Public event to honor the life of Eugene Williams 100 years after his death
By Raymond Ward, The New 411
The Chicago History Museum and DuSable Museum of African American History will join forces to remember the race riots that altered Chicago’s socio-political atmosphere 100 years ago during “1919 Red Summer: Chicago Remembers.” Artists and historians will lead the way in honoring the life of Eugene Williams and others affected by police brutality and segregation in Chicago. The event is free and open to the public on July 27, 2019.
“The Chicago History Museum strives to create programming that highlights the city’s most impactful moments in history, and we are honored to present “1919 Red Summer: Chicago Remembers” to reflect on a time of violence and political change in our city,” said Nancy Villafranca, Director of Education at the Chicago History Museum. “Partnering with the DuSable Museum of African American History and showcasing forms of expressive art embodies the Chicago History Museum’s commitment to shed light on Chicago’s history and inspire change.”
Interdisciplinary artists, Jefferson Pinder and AJ McClenon, will join the event to engage Chicagoans in a performance on the beach as part of Pinder’s Red Summer Road Trip series. Inflatables crafted specifically for the event will allow participants to float on the lake together to memorialize the site of violence against Chicago teenager Eugene Williams 100 years later. Other program elements include a presentation by Julius Jones, assistant curator at the Chicago History Museum, and performances from Lethal Poetry, After School Matters and the DuSable Museum, Momma Kemba as Ida B. Wells, Avery, and Red Clay Dance Company.
“The DuSable Museum of African American History is committed to sharing the poignant stories of African Americans in Chicago and beyond,” said Erica Griffin, Director of Education at the DuSable Museum. “We’re thrilled to partner with the Chicago History Museum to present ‘1919 Red Summer: Chicago Remembers’ to honor the lives of those affected during the Red Summer of 1919 and continue to encourage progress in our communities and around the world.”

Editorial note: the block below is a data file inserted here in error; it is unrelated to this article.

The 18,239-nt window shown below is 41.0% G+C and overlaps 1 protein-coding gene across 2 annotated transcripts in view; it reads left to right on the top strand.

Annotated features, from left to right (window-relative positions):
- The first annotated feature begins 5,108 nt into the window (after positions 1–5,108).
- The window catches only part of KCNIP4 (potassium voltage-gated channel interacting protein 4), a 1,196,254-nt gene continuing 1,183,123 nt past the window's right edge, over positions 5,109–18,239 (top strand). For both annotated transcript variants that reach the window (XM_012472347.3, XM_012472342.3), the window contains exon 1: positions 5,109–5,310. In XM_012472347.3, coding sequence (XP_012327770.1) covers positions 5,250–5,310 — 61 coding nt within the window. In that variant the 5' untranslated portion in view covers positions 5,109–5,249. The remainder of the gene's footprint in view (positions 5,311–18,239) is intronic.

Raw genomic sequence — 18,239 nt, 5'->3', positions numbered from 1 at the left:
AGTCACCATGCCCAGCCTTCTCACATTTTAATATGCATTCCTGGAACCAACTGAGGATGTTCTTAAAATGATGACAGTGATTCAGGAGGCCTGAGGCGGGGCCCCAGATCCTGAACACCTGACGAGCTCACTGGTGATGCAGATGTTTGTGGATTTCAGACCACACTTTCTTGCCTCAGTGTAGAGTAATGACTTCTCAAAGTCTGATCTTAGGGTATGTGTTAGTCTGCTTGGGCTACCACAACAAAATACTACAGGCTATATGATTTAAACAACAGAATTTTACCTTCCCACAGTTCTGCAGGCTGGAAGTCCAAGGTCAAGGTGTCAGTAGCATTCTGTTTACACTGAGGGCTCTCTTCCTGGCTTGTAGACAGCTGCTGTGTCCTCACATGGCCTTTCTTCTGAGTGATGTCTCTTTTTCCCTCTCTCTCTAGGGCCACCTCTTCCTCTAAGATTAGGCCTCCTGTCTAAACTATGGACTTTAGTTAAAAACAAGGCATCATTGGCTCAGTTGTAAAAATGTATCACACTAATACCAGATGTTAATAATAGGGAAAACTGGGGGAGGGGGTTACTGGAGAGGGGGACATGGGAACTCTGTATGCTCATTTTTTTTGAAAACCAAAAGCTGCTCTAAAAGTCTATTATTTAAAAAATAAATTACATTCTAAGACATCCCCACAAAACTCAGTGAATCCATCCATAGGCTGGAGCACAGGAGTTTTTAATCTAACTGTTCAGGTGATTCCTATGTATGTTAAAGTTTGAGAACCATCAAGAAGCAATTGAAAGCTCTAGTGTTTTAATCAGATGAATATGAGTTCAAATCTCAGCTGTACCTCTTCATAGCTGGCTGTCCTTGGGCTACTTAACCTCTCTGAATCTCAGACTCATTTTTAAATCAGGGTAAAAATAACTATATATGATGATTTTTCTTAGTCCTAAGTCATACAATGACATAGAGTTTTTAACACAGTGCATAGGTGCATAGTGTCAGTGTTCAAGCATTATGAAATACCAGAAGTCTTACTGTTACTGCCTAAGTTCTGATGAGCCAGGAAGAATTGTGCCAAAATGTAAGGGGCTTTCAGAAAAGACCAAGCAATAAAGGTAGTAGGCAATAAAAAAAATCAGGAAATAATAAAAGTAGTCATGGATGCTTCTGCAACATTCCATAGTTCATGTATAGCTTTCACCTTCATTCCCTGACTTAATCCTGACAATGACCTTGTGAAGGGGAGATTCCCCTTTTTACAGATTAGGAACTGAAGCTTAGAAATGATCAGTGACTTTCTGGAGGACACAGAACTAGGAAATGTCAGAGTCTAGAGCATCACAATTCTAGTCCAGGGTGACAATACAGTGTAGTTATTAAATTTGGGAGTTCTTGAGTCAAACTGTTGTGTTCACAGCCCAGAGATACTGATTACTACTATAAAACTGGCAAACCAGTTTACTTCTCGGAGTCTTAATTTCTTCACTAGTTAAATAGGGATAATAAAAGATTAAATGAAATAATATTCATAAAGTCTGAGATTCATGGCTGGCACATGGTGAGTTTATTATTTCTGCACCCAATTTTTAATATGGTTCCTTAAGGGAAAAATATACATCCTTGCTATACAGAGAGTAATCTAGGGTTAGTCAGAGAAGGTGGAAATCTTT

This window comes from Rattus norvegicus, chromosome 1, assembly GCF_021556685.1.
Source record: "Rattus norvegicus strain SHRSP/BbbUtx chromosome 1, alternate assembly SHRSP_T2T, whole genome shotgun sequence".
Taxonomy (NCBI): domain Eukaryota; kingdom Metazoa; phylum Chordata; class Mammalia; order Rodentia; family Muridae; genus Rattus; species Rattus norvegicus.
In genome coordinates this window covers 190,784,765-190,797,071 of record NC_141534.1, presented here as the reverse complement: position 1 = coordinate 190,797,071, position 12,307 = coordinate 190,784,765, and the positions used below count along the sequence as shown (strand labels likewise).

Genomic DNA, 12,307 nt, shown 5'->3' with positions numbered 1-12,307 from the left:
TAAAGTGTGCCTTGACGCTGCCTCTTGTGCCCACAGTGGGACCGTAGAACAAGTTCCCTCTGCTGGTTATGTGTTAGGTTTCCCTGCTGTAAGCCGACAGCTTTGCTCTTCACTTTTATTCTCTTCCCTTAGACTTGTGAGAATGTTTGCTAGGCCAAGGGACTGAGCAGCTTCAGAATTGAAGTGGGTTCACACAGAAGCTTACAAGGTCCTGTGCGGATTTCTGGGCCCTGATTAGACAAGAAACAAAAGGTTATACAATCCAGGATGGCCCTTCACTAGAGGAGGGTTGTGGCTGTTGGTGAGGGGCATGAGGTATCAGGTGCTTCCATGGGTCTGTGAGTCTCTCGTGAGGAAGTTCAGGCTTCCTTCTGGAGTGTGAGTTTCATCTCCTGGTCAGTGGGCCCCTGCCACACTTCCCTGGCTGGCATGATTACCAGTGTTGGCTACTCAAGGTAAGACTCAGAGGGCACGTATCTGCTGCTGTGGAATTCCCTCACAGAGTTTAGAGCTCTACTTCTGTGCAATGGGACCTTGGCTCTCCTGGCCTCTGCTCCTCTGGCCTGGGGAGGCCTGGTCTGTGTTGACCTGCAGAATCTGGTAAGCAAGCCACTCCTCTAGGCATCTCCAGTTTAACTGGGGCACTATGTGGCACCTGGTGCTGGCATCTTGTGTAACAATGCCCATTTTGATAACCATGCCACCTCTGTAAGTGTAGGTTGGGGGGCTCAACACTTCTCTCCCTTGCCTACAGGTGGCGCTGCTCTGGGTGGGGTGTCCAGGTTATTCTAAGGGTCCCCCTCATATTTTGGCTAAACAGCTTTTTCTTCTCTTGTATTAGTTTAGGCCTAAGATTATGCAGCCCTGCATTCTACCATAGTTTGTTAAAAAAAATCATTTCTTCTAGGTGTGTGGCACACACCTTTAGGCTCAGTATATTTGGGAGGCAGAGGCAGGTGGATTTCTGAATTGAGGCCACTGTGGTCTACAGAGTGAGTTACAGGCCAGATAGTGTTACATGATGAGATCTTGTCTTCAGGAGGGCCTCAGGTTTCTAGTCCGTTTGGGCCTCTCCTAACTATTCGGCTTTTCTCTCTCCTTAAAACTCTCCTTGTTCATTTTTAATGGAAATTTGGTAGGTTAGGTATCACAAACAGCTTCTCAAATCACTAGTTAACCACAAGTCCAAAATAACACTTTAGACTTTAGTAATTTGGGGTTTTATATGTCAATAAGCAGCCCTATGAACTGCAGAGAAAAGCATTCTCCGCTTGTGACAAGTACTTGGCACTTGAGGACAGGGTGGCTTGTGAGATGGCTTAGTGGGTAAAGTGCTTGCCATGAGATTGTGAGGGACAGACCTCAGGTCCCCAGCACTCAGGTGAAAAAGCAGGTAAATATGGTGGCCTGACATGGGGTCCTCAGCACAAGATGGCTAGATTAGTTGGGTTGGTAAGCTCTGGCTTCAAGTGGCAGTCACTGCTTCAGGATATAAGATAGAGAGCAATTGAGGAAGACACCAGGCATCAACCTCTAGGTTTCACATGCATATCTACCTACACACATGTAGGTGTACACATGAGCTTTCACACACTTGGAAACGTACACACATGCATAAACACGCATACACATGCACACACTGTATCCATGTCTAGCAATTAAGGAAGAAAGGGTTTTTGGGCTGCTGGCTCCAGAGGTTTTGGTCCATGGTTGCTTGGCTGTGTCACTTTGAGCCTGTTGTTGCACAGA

“1919 Red Summer: Chicago Remembers” will take place on July 27, 2019, from 3:00-5:00 p.m. at Margaret T. Burroughs Beach. The event is free and open to the public. For more information, visit: https://www.chicagohistory.org/event/1919-red-summer-chicago-remembers/.
About The Chicago History Museum
The Chicago History Museum serves as a hub of scholarship and learning, inspiration and civic engagement. The Museum has dedicated more than a century to celebrating and sharing Chicago’s stories through dynamic exhibitions, tours, publications, special events and programming. Located at 1601 N. Clark St. in Chicago’s historic Lincoln Park neighborhood, the Museum collects and preserves millions of artifacts, documents and images to help audiences connect to the city and its history. To learn more visit www.chicagohistory.org and follow us on Facebook and Twitter. The Chicago History Museum gratefully acknowledges the support of the Chicago Park District on behalf of the people of Chicago.